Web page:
Story by George Tanabe
Photos by Elyse Butler
“So there we were in our Boston hotel room with five kinds of orchids, anthuriums and silver bromeliads from Maui,” says Bertie Lee. “We put them in ice buckets, and we turned the room temperature down to sixty degrees.” Lee had been invited along with collaborator Dorothy Nitta, a nationally certified judge for the Garden Club of Honolulu, to the Boston exhibition of the World Association of Flower Arrangers in June 2011. There they competed against some of the finest flower artists from around the world, creating living sculptures in several challenging and abstract categories: “Writing,” “Magic,” “Electricity,” “Mirage,” “Synergy.” “One category,” Lee remembers, “was called ‘Zipper.’ Now how are you going to use plant materials to suggest a zipper?” But Nitta and Lee, with their Hawai‘i flora flown in from five thousand miles away, pulled it off. The pair won an honorary award from the most avant-garde of floral associations in the “Sphere” category for their suspended sculpture of orchids, anthuriums and protea arranged in a threefoot- diameter bubble.
For Lee floral design is a form of installation art created out of living materials, ephemeral and impossible to duplicate. The artistry on display at the World Association exhibition reflected the same degree of creativity, dedication and skill that other visual arts demand, though the title of “artist” often eludes floral designers, who are sometimes misrepresented as the prim matrons of the art world. But the members of the Garden Club of Honolulu are artists nevertheless, gifted with the color sense of painters, the spatial perception of sculptors, the dexterity of jewelers, the imagination of storytellers and the sensitivity of poets.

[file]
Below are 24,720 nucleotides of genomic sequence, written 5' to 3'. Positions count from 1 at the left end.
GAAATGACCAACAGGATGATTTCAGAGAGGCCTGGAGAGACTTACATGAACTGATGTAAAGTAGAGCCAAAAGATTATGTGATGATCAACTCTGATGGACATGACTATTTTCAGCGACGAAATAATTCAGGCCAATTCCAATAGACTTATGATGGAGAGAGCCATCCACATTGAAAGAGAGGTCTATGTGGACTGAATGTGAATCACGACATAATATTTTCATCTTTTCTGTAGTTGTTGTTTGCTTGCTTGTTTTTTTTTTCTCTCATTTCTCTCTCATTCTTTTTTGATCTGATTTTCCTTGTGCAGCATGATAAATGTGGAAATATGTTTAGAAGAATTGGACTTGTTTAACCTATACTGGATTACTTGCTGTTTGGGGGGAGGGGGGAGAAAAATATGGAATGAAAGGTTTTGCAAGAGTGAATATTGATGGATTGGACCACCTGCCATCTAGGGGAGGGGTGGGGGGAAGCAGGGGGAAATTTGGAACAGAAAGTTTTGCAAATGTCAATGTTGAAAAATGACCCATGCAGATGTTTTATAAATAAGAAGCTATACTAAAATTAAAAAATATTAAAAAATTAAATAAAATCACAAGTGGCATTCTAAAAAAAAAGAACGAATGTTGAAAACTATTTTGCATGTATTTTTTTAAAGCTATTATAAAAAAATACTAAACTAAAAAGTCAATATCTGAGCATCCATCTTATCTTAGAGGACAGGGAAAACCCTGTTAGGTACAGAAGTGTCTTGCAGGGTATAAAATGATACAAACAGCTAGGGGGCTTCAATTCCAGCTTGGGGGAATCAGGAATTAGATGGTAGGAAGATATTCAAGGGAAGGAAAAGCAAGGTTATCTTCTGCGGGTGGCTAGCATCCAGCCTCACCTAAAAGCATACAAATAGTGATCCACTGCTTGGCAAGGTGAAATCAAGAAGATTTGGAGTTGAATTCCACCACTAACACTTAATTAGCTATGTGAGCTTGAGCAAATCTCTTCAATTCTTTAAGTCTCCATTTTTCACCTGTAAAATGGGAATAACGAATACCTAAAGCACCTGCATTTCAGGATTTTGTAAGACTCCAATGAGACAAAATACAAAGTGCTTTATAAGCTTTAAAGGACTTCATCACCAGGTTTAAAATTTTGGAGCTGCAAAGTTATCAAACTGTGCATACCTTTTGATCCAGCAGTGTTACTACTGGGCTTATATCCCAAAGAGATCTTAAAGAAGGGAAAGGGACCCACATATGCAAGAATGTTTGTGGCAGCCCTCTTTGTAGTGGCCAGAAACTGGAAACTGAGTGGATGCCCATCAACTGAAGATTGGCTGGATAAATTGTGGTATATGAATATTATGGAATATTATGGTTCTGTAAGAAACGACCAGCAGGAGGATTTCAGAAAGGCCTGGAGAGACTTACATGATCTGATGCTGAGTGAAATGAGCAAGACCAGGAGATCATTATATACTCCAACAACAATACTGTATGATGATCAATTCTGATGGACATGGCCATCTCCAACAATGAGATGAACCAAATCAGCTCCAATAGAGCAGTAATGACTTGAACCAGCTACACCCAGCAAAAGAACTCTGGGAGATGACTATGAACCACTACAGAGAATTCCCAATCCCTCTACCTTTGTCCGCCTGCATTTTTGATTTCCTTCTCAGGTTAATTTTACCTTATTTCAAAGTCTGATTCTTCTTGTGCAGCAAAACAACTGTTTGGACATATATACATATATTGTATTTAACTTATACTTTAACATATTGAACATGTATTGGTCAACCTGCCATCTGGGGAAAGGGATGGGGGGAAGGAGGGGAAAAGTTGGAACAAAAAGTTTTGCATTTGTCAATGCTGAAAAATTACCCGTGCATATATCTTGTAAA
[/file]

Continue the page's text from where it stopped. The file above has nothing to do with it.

Take for example club member Pat Wassel, who transforms ordinary plants into exquisite jewelry. Her creations aren’t for sale, and she makes only one piece every three years, which is how often the GCH hosts one of its major flower shows at the Honolulu Academy of Arts. For the 2009 show Wassel gilded a palm seed stem with gold nail polish, bent it into a circle and fixed dried ‘ohi‘a lehua flowers where the ends met. On the petals she glued a burst of tiny black mustard seeds and attached pearly white peppercorns along the stem. The challenge was not just to make something beautiful, but to create a piece that reflected the show’s theme, “Na Pua Ali‘i, Reflections on Hawai‘i’s Royal Legacy.” One entry was patterned after the diamond barrette Princess Lili‘uokalani purchased on her trip to England to attend the coronation of Queen Victoria. Wassel’s palm and peppercorn necklace instantly evokes the Hawaiian kingdom of the nineteenth century; it won Best in Show.
The Garden Club of Honolulu was founded in 1930 as a branch of the Garden Club of America; in its early days, members were mostly garden fanciers, genteel ladies who supervised their yardmen. Wassel and the other 130 or so members no longer attend meetings wearing the fancy hats and white gloves of their predecessors. They love to get their hands dirty, and they’re no amateurs: Every candidate for membership must be an accomplished gardener who is nominated by three club members. Then they’re on probation for a year during which they must take classes at Lyon Arboretum to learn horticulture and flower arranging. The club’s activities, too, have expanded beyond the manicured grounds of wealthy estates and into the community: They award student scholarships, create internships, promote conservation efforts and restore gardens at historic sites. The club planted the gardens at Washington Place with the very species Queen Lili‘uokalani had planted—they had the list in her own handwriting. They’ve coordinated with the Department of Land and Natural Resources to plant the Le‘ahi Millennium Peace Garden on the slopes of Diamond Head. Their handiwork is on display in the Sullivan Chinese Garden at the Honolulu Academy of Arts. They even teach gardening to prison inmates.
Such projects keep GCH members busy in the off years, but in an on year like 2012, it’s all about The Show.